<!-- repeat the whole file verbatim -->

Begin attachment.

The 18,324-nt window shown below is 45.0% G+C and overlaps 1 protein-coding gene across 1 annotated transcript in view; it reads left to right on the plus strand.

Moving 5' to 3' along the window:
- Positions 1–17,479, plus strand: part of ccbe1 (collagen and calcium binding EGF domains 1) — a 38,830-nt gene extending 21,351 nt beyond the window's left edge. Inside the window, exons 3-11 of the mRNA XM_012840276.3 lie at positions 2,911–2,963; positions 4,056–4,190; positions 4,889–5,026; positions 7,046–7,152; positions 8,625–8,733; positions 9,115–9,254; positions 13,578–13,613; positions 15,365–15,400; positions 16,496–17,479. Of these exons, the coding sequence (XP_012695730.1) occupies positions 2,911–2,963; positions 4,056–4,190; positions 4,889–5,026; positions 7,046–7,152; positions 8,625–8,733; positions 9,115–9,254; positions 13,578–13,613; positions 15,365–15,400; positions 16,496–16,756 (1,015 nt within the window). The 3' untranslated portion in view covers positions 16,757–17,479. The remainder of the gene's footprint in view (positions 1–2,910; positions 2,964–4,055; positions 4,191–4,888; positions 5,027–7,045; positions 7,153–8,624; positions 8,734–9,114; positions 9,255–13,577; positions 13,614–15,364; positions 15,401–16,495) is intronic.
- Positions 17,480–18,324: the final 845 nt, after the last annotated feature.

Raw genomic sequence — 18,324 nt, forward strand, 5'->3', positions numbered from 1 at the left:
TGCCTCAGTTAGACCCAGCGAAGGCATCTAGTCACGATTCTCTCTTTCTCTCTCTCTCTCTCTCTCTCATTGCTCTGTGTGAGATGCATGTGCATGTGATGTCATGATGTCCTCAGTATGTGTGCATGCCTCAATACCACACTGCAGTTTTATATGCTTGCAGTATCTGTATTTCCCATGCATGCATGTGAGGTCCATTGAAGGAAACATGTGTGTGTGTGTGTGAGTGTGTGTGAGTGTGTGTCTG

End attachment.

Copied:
The 18,324-nt window shown below is 45.0% G+C and overlaps 1 protein-coding gene across 1 annotated transcript in view; it reads left to right on the plus strand.

Moving 5' to 3' along the window:
- Positions 1–17,479, plus strand: part of ccbe1 (collagen and calcium binding EGF domains 1) — a 38,830-nt gene extending 21,351 nt beyond the window's left edge. Inside the window, exons 3-11 of the mRNA XM_012840276.3 lie at positions 2,911–2,963; positions 4,056–4,190; positions 4,889–5,026; positions 7,046–7,152; positions 8,625–8,733; positions 9,115–9,254; positions 13,578–13,613; positions 15,365–15,400; positions 16,496–17,479. Of these exons, the coding sequence (XP_012695730.1) occupies positions 2,911–2,963; positions 4,056–4,190; positions 4,889–5,026; positions 7,046–7,152; positions 8,625–8,733; positions 9,115–9,254; positions 13,578–13,613; positions 15,365–15,400; positions 16,496–16,756 (1,015 nt within the window). The 3' untranslated portion in view covers positions 16,757–17,479. The remainder of the gene's footprint in view (positions 1–2,910; positions 2,964–4,055; positions 4,191–4,888; positions 5,027–7,045; positions 7,153–8,624; positions 8,734–9,114; positions 9,255–13,577; positions 13,614–15,364; positions 15,401–16,495) is intronic.
- Positions 17,480–18,324: the final 845 nt, after the last annotated feature.

Raw genomic sequence — 18,324 nt, forward strand, 5'->3', positions numbered from 1 at the left:
TGCCTCAGTTAGACCCAGCGAAGGCATCTAGTCACGATTCTCTCTTTCTCTCTCTCTCTCTCTCTCTCATTGCTCTGTGTGAGATGCATGTGCATGTGATGTCATGATGTCCTCAGTATGTGTGCATGCCTCAATACCACACTGCAGTTTTATATGCTTGCAGTATCTGTATTTCCCATGCATGCATGTGAGGTCCATTGAAGGAAACATGTGTGTGTGTGTGTGAGTGTGTGTGAGTGTGTGTCTG